a. The king was not allowed to be a Catholic
b. The king could only choose ministers who had the support of Parliament
c. The king could not start wars without Parliament’s permission
d. Parliament had the power to appoint and dismiss the king
Success rate: 44%
The question hinged on the word ‘further’, and required pupils to discriminate between the outcomes of the Glorious Revolution in 1688, and the outcomes of the development of Parliamentary Government under George I. At the other end of the scale, the question pupils found easiest did surprise me.
17. What title was Oliver Cromwell given to rule England in 1653?
a. Lord Protector
c. Prime Minister
d. Lord Chancellor
Success rate: 98%
I thought I was on to something, as many pupils had written about Cromwell as ‘King’ during the year. But by the time of the exam, not a single pupil chose that distractor. Three did choose ‘Lord Chancellor’. Again, the question with the second highest success rate was not one I thought particularly easy when writing it:
18. What did the Bill of Rights do?
a. secured the legal rights of Parliament and limited the monarch’s power
b. banned the monarchy, and establishing England as a Commonwealth
c. gave equal political rights to all people in England
d. united England and Scotland into a single Kingdom
Success rate: 94%
But, our analysis shows this question was simply too easy, and the distractors too dissimilar. Perhaps the most helpful outcome of this question level analysis has been to hone in on which questions worked well, and which did not – allowing us to refine the writing of the MCQs in years to come.
Section 3: Essay
Lastly, we set a mini-essay, with clear instructions that pupils were to write three paragraphs: two sides of an argument and a conclusion. With around half an hour to complete the essay, this seemed like a reasonable demand.
Throughout the year, our Year 8 pupils wrote five essays. They were on Henry VIII and the Reformation; The Age of Encounters; the Later Tudors; the English Civil War; and the late Stuarts/early Georgians. We chose two essays questions from these five units, based on the same enquiry as the earlier essay question. We were not interested in tripping up pupils with fiendishly difficult questions. Rather, we wanted straightforward essay questions that gave pupils the best chance of marshalling their knowledge to support a reasoned historical argument. The two questions pupils had the choice of answering were:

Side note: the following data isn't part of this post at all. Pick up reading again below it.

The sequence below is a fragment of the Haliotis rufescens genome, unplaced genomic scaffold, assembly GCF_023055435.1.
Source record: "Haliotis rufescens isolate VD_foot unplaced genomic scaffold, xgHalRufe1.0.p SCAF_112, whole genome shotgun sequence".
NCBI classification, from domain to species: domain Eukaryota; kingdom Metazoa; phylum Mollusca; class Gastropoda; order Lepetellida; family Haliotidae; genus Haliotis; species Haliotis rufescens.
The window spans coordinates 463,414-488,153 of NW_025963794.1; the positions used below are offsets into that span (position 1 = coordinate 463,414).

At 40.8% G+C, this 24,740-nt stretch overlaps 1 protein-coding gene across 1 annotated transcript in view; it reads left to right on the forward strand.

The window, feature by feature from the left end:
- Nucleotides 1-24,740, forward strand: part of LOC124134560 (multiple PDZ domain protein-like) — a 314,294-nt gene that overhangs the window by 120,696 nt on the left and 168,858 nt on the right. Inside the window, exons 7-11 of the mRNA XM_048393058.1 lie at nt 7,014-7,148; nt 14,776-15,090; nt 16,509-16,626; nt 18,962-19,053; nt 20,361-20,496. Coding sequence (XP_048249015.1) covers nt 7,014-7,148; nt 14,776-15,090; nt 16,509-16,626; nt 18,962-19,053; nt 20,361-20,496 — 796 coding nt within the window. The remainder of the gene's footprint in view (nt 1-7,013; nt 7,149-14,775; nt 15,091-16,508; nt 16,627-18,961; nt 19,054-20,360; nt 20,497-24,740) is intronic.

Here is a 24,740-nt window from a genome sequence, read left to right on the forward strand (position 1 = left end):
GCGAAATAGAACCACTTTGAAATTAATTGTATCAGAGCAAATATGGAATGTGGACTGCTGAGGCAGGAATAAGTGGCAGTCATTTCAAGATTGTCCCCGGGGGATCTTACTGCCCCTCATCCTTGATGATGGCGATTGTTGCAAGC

- ‘The invention of the Printing Press was the most important event that took place in Early Modern Europe.’ To what extent do you agree with this statement?
- ‘Charles I only had himself to blame for his execution in 1649’. To what extent do you agree with this statement?
To mark the essays, individual teachers grouped them according to whether they were A* to E in quality. We then met as a department, saw how consistent the judgements were, made some adjustments, and assigned a numerical mark out of 25 to each script. It was a low tech version of comparative judgement, which seemed to work pretty well.
The correlation between pupil outcomes in the multiple choice questions, with pupil outcomes in the essay, was 0.7. Most helpfully, this highlights for our department those pupils who understanding what we study, but still struggle with written work.
Next year, we will use a selection of this year’s essays as exemplification material for each grade band, replacing the need for a mark scheme.
So that you can see how WLFS pupils are getting on with a knowledge-based curriculum, here are the Year 8 exemplification essays we will use. Each grade band contains three exemplar essays. Having been written under timed conditions, during exam week, on an unknown question, the quality of did take a dip compared with the essays pupils have written throughout the year. However, I was still pleased with the way in which pupils were able to organise their knowledge into convincing historical arguments.
There is still much to work on (particularly on the explicit teaching of different lines of argument – more to follow), but I am happy that our KS3 curriculum is now equipping pupils with a deep well of powerful knowledge to inform their historical thinking.